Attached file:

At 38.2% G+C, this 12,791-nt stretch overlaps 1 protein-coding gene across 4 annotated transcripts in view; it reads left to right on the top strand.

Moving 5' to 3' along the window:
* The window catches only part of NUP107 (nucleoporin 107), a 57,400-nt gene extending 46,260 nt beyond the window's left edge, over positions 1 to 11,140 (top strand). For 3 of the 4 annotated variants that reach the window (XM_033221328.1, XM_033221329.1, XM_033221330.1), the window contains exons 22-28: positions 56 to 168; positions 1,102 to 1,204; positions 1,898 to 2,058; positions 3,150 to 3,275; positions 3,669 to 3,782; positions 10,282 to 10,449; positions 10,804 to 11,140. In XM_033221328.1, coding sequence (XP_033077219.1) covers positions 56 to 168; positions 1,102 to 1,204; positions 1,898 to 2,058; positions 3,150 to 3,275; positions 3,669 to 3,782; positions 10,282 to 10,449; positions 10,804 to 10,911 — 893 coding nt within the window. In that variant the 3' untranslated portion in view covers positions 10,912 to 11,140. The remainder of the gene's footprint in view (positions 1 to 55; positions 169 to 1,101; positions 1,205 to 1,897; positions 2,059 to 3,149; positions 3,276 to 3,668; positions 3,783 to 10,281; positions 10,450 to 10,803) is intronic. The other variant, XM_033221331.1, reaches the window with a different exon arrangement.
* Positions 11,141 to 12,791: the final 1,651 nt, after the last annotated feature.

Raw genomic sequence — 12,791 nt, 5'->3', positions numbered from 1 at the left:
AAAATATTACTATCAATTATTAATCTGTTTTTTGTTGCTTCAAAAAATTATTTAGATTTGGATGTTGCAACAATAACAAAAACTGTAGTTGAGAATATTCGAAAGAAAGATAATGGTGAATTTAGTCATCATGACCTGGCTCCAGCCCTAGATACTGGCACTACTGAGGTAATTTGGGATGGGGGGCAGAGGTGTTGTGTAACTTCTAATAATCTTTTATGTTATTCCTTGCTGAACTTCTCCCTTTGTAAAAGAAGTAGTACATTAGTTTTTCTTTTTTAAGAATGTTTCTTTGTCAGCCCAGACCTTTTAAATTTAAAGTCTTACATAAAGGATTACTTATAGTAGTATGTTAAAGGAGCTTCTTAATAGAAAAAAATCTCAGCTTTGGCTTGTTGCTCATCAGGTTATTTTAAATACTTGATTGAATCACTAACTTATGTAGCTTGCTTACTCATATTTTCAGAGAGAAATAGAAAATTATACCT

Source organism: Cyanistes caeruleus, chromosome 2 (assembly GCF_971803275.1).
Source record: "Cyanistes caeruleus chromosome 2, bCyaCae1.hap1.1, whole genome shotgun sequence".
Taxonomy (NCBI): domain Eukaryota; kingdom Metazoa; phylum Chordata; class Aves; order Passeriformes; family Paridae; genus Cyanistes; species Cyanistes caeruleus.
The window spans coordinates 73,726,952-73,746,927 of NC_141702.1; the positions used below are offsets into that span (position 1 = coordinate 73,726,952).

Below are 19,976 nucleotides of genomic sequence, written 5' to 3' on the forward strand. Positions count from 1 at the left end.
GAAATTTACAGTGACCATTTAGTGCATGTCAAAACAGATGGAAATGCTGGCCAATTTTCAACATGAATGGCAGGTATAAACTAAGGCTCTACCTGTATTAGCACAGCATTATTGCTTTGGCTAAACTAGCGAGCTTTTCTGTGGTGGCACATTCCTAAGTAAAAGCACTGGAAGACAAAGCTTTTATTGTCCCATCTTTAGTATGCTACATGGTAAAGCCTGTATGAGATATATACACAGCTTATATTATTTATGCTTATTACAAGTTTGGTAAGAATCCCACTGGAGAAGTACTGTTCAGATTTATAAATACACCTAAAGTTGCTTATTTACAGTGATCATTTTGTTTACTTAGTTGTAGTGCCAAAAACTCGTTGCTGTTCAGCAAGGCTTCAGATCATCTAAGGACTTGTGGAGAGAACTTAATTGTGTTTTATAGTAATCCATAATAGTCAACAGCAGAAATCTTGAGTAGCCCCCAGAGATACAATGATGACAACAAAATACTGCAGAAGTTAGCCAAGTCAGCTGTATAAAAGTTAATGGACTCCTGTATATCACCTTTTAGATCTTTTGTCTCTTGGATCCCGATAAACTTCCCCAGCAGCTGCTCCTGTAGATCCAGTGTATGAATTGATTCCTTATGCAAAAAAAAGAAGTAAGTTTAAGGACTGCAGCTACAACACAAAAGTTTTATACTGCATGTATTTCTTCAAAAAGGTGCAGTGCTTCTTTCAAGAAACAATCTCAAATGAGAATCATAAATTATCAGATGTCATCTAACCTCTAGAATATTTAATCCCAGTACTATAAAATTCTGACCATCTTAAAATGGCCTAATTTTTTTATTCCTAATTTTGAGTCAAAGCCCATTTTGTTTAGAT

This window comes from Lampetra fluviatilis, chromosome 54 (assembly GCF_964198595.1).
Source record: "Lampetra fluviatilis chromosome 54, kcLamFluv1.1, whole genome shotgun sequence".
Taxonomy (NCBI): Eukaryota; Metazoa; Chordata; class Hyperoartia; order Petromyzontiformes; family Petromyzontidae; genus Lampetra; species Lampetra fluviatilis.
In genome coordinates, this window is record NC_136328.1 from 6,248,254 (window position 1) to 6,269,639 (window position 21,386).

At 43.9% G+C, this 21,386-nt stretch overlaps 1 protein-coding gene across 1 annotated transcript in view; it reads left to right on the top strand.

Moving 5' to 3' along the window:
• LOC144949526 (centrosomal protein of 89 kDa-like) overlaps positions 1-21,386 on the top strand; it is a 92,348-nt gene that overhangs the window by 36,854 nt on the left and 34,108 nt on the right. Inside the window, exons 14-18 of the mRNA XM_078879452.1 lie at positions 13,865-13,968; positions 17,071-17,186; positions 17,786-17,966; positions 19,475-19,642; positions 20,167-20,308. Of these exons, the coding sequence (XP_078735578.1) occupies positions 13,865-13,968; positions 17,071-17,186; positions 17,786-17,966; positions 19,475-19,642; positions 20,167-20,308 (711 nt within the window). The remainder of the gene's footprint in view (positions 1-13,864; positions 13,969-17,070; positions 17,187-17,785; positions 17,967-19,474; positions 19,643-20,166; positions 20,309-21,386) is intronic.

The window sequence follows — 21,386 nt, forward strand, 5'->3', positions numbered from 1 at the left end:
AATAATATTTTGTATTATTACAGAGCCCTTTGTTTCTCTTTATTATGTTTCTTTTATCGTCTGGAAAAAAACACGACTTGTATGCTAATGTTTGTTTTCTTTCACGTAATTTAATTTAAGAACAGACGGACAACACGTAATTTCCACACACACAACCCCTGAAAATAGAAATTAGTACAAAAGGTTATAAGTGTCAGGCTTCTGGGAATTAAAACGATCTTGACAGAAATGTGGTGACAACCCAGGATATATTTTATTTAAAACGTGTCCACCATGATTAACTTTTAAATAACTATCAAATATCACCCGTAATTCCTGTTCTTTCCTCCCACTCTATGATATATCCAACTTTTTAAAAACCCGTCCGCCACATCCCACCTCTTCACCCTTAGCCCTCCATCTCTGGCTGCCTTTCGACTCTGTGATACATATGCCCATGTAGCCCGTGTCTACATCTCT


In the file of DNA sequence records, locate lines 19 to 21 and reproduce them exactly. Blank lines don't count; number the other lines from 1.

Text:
• LOC144949526 (centrosomal protein of 89 kDa-like) overlaps positions 1-21,386 on the top strand; it is a 92,348-nt gene that overhangs the window by 36,854 nt on the left and 34,108 nt on the right. Inside the window, exons 14-18 of the mRNA XM_078879452.1 lie at positions 13,865-13,968; positions 17,071-17,186; positions 17,786-17,966; positions 19,475-19,642; positions 20,167-20,308. Of these exons, the coding sequence (XP_078735578.1) occupies positions 13,865-13,968; positions 17,071-17,186; positions 17,786-17,966; positions 19,475-19,642; positions 20,167-20,308 (711 nt within the window). The remainder of the gene's footprint in view (positions 1-13,864; positions 13,969-17,070; positions 17,187-17,785; positions 17,967-19,474; positions 19,643-20,166; positions 20,309-21,386) is intronic.

The window sequence follows — 21,386 nt, forward strand, 5'->3', positions numbered from 1 at the left end:
AATAATATTTTGTATTATTACAGAGCCCTTTGTTTCTCTTTATTATGTTTCTTTTATCGTCTGGAAAAAAACACGACTTGTATGCTAATGTTTGTTTTCTTTCACGTAATTTAATTTAAGAACAGACGGACAACACGTAATTTCCACACACACAACCCCTGAAAATAGAAATTAGTACAAAAGGTTATAAGTGTCAGGCTTCTGGGAATTAAAACGATCTTGACAGAAATGTGGTGACAACCCAGGATATATTTTATTTAAAACGTGTCCACCATGATTAACTTTTAAATAACTATCAAATATCACCCGTAATTCCTGTTCTTTCCTCCCACTCTATGATATATCCAACTTTTTAAAAACCCGTCCGCCACATCCCACCTCTTCACCCTTAGCCCTCCATCTCTGGCTGCCTTTCGACTCTGTGATACATATGCCCATGTAGCCCGTGTCTACATCTCT